Source: Sherman Publications

Family was always first for former ed.

by Phil Custodio

July 20, 2011

For Jean Saile, family was most important.

She and her husband James Saile created a big one, with six children. As Clarkston News editor from 1971-1977, family was a frequent topic of her weekly “Hill ‘n Gully” column. Family’s why she joined the CNews in the first place.

“When she worked for Pontiac Press, she was gone a lot,” said Liz Coleman, Jean’s youngest. “She became editor to be closer to us kids.”

Jean passed away, June 13, at age 80.

She was born on the family homestead in Saskatchewan, Canada, in 1931. She moved to Saginaw at 14 with her parents and started her career in journalism at Arthur Hill High School.

She wrote for the Saginaw News in 1947, left there to write a news radio show in Houston, Texas, then returned to Saginaw to report and write news for radio station WSAM.

In 1956, she moved to Rochester and worked as a reporter and editor of Rochester News. The Saile family moved into a 100-year-old house on Main Street at Middle Lake Road in Clarkston in 1966, and she took a reporter job with the Pontiac Press. Jean quit the Pontiac Press and became editor of the Clarkston News in 1971.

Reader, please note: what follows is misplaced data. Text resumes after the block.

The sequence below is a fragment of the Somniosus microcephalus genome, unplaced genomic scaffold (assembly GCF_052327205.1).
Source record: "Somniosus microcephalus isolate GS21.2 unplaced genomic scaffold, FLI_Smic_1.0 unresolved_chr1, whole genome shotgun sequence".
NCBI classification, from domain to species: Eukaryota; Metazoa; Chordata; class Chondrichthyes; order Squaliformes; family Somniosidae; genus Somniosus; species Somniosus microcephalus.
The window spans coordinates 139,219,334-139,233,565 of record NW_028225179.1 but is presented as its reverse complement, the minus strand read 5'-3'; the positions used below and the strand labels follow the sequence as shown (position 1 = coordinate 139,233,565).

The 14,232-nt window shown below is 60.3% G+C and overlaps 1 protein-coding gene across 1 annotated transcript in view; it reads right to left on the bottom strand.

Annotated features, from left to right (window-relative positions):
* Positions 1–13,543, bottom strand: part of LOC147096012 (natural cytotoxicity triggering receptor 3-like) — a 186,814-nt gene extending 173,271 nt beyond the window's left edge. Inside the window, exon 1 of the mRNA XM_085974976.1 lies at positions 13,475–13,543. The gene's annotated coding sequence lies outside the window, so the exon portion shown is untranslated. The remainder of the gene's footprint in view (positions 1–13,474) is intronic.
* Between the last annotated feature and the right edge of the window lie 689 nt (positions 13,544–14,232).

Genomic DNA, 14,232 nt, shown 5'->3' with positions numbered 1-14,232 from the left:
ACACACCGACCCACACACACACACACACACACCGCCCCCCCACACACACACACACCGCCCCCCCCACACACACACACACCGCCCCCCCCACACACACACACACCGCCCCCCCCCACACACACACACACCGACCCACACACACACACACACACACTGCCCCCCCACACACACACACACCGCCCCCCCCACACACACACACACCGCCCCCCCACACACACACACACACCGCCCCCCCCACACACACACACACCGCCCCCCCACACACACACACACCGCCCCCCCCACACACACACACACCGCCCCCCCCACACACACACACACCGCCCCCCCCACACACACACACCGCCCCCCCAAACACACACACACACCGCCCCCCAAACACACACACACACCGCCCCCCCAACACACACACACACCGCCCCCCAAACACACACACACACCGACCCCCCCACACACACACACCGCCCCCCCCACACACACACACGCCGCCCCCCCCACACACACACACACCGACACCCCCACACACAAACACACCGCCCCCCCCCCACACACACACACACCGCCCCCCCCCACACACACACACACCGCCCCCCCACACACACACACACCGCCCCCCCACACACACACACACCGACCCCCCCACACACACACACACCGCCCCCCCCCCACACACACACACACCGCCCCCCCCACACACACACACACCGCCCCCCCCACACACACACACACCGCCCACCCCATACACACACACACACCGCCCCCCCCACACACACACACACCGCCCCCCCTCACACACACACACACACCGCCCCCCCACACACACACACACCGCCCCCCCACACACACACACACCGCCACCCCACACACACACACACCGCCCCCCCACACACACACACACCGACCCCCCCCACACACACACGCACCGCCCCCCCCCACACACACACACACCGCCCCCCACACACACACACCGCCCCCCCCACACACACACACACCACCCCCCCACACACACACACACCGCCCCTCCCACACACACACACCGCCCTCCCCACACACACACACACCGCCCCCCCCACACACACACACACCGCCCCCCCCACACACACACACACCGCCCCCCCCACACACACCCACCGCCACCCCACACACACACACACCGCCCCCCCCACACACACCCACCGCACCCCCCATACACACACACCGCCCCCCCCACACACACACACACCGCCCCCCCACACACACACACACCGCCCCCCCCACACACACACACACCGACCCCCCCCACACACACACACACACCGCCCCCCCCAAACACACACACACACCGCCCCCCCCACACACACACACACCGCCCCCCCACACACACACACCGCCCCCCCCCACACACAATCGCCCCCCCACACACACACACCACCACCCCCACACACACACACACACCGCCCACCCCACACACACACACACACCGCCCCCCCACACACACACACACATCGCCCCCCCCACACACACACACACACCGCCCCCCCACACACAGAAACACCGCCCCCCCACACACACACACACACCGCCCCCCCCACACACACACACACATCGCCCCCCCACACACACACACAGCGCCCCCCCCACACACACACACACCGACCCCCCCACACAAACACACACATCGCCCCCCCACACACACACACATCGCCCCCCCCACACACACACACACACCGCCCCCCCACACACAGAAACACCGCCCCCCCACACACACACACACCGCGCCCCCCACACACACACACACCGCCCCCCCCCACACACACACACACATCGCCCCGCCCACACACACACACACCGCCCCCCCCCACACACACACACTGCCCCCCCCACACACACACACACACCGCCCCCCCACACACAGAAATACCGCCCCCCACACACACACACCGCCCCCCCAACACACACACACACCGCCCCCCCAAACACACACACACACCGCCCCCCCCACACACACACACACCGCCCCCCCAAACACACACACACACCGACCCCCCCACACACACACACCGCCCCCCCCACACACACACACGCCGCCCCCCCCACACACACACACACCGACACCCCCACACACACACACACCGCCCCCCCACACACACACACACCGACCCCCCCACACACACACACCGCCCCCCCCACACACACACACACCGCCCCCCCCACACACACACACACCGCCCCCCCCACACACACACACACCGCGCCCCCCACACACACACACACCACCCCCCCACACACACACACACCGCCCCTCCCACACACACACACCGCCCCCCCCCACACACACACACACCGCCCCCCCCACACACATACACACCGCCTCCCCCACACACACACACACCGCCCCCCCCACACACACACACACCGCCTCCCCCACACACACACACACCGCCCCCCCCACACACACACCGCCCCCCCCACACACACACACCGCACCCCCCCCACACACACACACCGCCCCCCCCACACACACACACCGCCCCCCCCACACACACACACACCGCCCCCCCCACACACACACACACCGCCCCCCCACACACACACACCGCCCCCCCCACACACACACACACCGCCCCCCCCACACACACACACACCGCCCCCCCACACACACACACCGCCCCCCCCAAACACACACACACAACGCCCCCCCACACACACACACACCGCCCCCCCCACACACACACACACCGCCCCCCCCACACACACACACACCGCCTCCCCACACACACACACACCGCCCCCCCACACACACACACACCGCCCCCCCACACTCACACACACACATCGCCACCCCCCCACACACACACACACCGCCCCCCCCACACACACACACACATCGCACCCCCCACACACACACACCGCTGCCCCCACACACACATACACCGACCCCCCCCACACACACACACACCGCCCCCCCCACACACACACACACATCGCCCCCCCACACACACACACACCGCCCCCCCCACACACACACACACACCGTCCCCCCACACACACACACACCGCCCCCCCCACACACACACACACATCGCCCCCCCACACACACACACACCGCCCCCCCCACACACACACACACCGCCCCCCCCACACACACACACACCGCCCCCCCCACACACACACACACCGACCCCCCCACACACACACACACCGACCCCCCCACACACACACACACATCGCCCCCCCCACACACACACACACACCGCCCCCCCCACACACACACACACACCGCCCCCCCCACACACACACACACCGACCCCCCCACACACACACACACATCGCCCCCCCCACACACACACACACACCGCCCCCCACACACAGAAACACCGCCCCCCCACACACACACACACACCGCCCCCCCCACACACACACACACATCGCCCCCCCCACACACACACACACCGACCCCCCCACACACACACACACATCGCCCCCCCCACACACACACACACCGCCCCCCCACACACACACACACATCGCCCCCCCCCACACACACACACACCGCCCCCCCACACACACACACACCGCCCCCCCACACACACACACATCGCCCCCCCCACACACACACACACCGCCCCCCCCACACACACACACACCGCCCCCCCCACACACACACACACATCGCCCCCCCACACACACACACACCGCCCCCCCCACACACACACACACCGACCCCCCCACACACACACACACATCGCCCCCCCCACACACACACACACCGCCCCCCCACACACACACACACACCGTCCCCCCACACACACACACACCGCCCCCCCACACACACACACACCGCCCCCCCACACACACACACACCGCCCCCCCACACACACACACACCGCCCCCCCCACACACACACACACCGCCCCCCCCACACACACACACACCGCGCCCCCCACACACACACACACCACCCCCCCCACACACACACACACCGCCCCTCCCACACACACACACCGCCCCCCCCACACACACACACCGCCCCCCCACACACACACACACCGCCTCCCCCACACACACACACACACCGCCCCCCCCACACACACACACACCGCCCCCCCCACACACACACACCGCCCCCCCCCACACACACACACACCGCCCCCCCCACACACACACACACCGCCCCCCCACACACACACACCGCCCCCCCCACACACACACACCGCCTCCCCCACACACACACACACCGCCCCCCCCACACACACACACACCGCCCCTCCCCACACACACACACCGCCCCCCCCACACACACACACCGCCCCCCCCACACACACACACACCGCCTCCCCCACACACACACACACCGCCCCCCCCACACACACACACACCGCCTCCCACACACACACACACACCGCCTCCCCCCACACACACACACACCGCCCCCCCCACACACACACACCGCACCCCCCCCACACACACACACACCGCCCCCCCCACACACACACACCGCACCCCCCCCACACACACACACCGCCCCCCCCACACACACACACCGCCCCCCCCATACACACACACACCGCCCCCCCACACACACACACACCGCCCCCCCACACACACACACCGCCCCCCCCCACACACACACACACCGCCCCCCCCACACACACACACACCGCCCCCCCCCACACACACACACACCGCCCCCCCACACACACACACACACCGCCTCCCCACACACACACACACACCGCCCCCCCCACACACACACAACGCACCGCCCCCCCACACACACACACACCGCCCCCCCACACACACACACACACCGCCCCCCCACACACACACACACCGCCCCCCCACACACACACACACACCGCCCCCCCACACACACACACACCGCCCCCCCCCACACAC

“What a fine thing it was for the Clarkston News and all the Clarkston area when Jean Saile came on board as editor,” said Jim Sherman, Sr., publisher at the time. “She had all the attributes a newspaper publisher could want. She was quick of mind and tireless in searches.”

She had great energy and lasting enthusiasm as editor, Sherman said.

“What a great personality,” he said. “She started each day at the office by bringing the staff together to go over their horoscopes. That beginning set a fine mood for the reporters and salespeople.”

She returned to the Oakland Press in 1977 for three years, and continued to perform freelance work for the rest of her life.

Her writing still appears in the pages of the Clarkston News – a letter she wrote in recognition of Dr. James O'Neill's 50th anniversary in Clarkston is posted on page 3B.

The Saile children, Patricia Sowder, Michael (Pam) Saile, Douglas Saile, Janet (Alan) Whitefield, Peter Saile and Lizbeth (Matt) Coleman, all attended Clarkston schools. Peter and Liz went to Clarkston Elementary, a short walk from downtown and the Clarkston News office at 5 S. Main Street.